For one, many groups are opposed to the federalization of pre-1972 works, most notably the RIAA. The reasons for this are many but two key issues is that any federalization would likely reduce the copyright term on the works and may open up such works to copyright termination, where a creator can terminate a previous agreement after a set number of years.
These issues and others give copyright holders of pre-1972 sound recordings very legitimate concerns that need to be addressed (or at least weighed). But even if the voices were unanimous on federalizing these works, there are still many challenges including:
- Registration Requirements: Current copyright law requires timely registration to obtain full benefits of copyright protection. Pre-1972 works will clearly not have been registered timely under the law.
- Ownership Issues: State laws and federal copyright law have different rules on ownership that would need to be ironed out.
- Copyright Terms: Currently, copyright on pre-1972 sound recordings isn’t set to expire until 2067. A new term would likely have to be set.
- Copyright Termination: Currently, pre-1972 sound recordings are not eligible for copyright termination (though compositions are), how would that be handled?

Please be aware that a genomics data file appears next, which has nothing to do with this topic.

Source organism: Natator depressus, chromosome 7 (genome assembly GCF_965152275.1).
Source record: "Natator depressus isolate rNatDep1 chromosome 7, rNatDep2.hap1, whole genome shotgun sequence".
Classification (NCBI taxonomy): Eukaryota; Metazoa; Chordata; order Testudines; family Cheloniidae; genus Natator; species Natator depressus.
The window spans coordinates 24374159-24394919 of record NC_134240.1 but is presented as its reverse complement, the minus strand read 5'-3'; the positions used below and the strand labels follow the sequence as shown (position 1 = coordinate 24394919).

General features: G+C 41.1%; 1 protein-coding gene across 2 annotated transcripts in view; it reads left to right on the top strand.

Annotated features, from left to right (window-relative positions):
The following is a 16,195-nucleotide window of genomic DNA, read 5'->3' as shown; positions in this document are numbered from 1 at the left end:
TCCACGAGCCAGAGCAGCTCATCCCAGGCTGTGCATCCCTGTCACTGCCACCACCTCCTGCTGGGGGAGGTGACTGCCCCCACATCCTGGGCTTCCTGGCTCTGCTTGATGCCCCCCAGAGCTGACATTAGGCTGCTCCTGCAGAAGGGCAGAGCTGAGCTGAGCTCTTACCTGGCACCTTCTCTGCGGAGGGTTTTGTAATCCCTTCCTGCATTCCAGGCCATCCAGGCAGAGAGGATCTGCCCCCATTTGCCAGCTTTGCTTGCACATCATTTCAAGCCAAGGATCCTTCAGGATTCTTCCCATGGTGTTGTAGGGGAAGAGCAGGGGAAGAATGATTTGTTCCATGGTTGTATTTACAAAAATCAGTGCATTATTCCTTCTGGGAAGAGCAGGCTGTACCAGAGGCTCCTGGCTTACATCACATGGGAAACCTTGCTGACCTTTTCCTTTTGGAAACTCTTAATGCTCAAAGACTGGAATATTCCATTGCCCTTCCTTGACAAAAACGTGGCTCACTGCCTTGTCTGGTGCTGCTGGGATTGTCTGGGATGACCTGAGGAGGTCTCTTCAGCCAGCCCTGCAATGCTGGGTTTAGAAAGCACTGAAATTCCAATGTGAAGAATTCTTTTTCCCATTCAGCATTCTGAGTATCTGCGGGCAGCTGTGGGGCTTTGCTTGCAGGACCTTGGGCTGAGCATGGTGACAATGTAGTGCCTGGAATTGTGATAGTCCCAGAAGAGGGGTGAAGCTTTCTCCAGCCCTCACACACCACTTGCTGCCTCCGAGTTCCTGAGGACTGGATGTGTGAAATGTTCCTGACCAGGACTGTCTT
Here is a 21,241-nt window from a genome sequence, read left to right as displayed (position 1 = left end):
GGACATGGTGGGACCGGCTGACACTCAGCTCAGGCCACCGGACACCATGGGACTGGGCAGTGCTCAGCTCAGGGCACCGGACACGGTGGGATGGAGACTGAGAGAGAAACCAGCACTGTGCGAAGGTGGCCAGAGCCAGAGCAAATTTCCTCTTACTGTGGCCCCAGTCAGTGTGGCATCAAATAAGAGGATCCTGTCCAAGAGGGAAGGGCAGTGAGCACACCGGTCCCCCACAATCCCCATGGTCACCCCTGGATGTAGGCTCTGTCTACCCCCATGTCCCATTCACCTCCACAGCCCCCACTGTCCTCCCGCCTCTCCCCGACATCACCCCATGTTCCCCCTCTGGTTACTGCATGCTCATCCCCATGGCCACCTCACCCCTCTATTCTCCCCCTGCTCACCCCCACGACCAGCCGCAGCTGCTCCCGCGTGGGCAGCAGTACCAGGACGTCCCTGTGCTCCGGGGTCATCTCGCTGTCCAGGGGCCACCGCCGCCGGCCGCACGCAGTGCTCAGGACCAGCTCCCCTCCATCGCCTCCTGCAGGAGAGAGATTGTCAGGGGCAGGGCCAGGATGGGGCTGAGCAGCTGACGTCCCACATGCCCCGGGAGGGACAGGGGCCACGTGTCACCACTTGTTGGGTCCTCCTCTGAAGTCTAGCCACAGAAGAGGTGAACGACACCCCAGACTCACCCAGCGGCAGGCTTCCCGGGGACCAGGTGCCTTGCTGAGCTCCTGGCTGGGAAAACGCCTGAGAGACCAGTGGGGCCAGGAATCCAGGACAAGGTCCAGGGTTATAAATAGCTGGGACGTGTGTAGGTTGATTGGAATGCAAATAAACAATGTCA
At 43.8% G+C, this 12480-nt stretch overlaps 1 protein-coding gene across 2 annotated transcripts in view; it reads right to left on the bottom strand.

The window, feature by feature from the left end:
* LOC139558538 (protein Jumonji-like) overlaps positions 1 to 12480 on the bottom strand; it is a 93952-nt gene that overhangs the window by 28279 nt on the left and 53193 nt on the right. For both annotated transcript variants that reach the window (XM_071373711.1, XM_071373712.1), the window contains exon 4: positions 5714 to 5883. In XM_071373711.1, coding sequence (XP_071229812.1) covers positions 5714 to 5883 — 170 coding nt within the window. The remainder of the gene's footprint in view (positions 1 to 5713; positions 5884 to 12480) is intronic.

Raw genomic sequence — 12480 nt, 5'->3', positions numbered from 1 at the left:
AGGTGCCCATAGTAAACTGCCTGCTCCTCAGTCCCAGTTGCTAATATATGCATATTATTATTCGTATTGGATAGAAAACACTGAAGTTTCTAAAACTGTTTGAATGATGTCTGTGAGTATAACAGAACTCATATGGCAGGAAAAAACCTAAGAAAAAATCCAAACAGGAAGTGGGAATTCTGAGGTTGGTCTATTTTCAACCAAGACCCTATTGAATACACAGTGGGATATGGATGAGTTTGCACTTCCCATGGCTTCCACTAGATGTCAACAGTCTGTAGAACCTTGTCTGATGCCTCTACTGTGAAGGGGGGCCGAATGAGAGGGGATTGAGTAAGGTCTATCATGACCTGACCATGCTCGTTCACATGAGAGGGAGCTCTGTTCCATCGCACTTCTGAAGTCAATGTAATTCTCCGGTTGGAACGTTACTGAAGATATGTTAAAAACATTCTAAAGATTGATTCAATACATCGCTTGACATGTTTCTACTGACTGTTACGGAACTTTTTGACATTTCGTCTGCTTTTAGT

While the U.S. Copyright Office has recommendations for all of these things in its report (PDF), it is far from the final word as it can only make suggestions to Congress, which is yet to even take up the issue of pre-1972 sound recordings directly.
In short, any solution, federalized or not, is likely a long way off.
Right now, in the U.S., there are very much two copyright systems. The federal one, which protects most copyrighted works, and the state/common law one that protects pre-1972 sound recordings. That second one is, in and of itself, a mashup of a variety of laws.
The decision to set up this system forty years ago was an odd one, an anomaly in U.S. copyright history that, for the most part, has focused on streamlining and consolidating copyright protection.
So what happens next is difficult to say. The court cases above will likely set the tone for how the law is approached moving forward.
Needless to say, these cases are ones that should be watched as their outcomes could have a serious impact on the debate about pre-1972 sound recordings and that debate will, inevitably, impact any legislation on the topic.